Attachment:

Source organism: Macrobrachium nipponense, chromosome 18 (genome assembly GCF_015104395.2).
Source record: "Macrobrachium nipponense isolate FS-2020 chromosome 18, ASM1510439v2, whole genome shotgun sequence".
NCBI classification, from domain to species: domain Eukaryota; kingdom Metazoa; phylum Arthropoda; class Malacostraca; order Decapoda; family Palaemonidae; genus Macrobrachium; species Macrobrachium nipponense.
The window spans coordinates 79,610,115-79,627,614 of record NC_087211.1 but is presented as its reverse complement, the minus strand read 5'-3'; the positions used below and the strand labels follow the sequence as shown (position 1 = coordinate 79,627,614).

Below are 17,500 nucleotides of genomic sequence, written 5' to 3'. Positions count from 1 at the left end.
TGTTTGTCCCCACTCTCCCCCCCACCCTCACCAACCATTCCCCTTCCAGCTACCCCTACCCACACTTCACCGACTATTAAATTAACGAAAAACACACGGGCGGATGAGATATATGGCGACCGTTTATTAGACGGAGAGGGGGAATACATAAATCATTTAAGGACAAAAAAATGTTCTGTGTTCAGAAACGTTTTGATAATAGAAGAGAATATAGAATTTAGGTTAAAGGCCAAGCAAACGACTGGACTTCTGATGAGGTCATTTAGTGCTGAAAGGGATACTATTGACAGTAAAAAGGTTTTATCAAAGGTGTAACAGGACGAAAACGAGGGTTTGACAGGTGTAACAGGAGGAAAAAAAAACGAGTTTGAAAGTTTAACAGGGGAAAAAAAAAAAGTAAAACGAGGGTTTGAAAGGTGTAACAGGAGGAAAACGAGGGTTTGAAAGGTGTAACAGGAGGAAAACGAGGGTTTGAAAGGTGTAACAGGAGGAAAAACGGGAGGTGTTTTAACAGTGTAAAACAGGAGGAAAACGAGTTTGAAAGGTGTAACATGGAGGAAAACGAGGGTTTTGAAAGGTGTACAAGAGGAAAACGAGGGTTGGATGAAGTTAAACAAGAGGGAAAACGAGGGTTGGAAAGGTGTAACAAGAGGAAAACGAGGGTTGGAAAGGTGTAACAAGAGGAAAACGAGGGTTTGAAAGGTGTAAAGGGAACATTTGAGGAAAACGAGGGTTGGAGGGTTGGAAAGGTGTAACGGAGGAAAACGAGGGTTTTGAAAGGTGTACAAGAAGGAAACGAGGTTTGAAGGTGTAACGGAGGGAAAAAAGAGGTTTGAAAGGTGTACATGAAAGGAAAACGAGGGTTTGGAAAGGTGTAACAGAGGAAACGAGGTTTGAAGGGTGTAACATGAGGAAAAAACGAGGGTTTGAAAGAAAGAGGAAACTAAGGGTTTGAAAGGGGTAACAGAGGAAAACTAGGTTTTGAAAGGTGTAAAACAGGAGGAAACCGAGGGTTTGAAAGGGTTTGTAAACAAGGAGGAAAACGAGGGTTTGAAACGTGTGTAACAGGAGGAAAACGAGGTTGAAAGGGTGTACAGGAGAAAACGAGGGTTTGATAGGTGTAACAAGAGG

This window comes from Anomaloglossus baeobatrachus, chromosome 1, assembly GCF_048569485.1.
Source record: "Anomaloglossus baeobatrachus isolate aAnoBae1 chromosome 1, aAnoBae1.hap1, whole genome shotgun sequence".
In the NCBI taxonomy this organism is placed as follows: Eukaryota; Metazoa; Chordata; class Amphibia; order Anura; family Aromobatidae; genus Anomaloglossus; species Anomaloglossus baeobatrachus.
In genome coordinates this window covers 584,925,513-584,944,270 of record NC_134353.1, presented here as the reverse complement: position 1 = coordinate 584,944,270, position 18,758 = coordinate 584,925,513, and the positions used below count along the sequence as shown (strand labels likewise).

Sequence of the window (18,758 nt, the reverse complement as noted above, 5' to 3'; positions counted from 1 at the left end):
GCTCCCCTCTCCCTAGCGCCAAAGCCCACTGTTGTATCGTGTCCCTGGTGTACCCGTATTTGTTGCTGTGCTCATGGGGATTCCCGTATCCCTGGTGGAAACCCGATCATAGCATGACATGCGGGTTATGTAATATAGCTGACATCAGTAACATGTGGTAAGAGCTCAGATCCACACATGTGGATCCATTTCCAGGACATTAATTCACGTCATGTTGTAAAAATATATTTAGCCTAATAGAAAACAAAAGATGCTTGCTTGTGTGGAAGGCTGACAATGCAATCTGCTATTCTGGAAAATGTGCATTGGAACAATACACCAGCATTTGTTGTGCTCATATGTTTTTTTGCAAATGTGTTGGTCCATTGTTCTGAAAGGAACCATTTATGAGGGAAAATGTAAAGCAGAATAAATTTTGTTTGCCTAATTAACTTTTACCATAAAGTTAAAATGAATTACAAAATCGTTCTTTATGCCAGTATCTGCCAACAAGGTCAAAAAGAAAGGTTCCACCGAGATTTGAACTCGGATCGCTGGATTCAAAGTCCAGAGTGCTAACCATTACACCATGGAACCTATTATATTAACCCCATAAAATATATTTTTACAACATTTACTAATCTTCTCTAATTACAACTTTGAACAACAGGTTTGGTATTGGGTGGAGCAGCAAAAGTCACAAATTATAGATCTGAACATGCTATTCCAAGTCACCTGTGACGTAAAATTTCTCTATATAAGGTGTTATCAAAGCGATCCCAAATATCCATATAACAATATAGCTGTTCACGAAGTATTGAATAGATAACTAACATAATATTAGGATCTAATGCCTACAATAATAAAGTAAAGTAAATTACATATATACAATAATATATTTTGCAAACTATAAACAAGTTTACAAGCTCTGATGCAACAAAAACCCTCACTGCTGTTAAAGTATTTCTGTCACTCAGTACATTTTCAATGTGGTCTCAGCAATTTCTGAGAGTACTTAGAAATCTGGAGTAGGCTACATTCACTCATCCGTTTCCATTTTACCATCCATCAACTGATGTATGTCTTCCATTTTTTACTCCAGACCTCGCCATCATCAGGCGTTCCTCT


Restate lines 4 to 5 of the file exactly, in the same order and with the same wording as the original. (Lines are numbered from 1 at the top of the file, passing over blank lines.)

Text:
The window spans coordinates 79,610,115-79,627,614 of record NC_087211.1 but is presented as its reverse complement, the minus strand read 5'-3'; the positions used below and the strand labels follow the sequence as shown (position 1 = coordinate 79,627,614).

Below are 17,500 nucleotides of genomic sequence, written 5' to 3'. Positions count from 1 at the left end.